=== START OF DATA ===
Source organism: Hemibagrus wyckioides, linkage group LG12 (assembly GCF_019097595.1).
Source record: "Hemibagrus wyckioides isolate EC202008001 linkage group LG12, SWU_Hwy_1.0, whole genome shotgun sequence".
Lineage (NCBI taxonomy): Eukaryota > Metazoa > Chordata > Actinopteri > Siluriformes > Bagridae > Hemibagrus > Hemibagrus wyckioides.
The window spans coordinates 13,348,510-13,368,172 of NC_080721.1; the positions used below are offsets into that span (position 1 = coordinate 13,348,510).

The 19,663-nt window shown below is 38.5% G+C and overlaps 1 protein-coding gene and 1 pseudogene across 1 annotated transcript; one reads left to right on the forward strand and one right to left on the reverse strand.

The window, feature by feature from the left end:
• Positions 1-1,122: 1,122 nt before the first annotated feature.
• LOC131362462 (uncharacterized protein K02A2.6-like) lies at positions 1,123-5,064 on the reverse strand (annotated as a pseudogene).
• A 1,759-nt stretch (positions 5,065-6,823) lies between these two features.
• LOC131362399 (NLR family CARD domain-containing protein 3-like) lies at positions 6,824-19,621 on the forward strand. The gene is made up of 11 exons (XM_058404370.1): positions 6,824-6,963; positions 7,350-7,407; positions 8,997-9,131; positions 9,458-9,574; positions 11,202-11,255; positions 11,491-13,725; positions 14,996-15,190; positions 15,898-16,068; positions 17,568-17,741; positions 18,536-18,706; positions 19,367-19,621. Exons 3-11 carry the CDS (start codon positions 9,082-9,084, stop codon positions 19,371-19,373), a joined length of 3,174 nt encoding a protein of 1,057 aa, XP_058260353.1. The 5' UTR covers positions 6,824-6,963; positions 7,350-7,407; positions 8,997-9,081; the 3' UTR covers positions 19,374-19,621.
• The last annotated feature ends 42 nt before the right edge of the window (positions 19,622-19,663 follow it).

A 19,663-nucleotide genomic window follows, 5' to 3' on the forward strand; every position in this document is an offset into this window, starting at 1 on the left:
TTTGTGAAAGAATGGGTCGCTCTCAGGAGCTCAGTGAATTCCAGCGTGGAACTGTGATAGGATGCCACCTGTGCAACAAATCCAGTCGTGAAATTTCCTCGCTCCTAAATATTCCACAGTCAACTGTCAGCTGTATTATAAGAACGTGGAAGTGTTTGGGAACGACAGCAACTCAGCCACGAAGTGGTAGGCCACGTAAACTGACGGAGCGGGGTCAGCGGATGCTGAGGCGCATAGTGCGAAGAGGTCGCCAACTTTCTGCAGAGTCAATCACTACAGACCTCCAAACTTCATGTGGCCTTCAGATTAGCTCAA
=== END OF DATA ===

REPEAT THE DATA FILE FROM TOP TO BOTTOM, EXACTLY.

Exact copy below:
Source organism: Hemibagrus wyckioides, linkage group LG12 (assembly GCF_019097595.1).
Source record: "Hemibagrus wyckioides isolate EC202008001 linkage group LG12, SWU_Hwy_1.0, whole genome shotgun sequence".
Lineage (NCBI taxonomy): Eukaryota > Metazoa > Chordata > Actinopteri > Siluriformes > Bagridae > Hemibagrus > Hemibagrus wyckioides.
The window spans coordinates 13,348,510-13,368,172 of NC_080721.1; the positions used below are offsets into that span (position 1 = coordinate 13,348,510).

The 19,663-nt window shown below is 38.5% G+C and overlaps 1 protein-coding gene and 1 pseudogene across 1 annotated transcript; one reads left to right on the forward strand and one right to left on the reverse strand.

The window, feature by feature from the left end:
• Positions 1-1,122: 1,122 nt before the first annotated feature.
• LOC131362462 (uncharacterized protein K02A2.6-like) lies at positions 1,123-5,064 on the reverse strand (annotated as a pseudogene).
• A 1,759-nt stretch (positions 5,065-6,823) lies between these two features.
• LOC131362399 (NLR family CARD domain-containing protein 3-like) lies at positions 6,824-19,621 on the forward strand. The gene is made up of 11 exons (XM_058404370.1): positions 6,824-6,963; positions 7,350-7,407; positions 8,997-9,131; positions 9,458-9,574; positions 11,202-11,255; positions 11,491-13,725; positions 14,996-15,190; positions 15,898-16,068; positions 17,568-17,741; positions 18,536-18,706; positions 19,367-19,621. Exons 3-11 carry the CDS (start codon positions 9,082-9,084, stop codon positions 19,371-19,373), a joined length of 3,174 nt encoding a protein of 1,057 aa, XP_058260353.1. The 5' UTR covers positions 6,824-6,963; positions 7,350-7,407; positions 8,997-9,081; the 3' UTR covers positions 19,374-19,621.
• The last annotated feature ends 42 nt before the right edge of the window (positions 19,622-19,663 follow it).

A 19,663-nucleotide genomic window follows, 5' to 3' on the forward strand; every position in this document is an offset into this window, starting at 1 on the left:
TTTGTGAAAGAATGGGTCGCTCTCAGGAGCTCAGTGAATTCCAGCGTGGAACTGTGATAGGATGCCACCTGTGCAACAAATCCAGTCGTGAAATTTCCTCGCTCCTAAATATTCCACAGTCAACTGTCAGCTGTATTATAAGAACGTGGAAGTGTTTGGGAACGACAGCAACTCAGCCACGAAGTGGTAGGCCACGTAAACTGACGGAGCGGGGTCAGCGGATGCTGAGGCGCATAGTGCGAAGAGGTCGCCAACTTTCTGCAGAGTCAATCACTACAGACCTCCAAACTTCATGTGGCCTTCAGATTAGCTCAA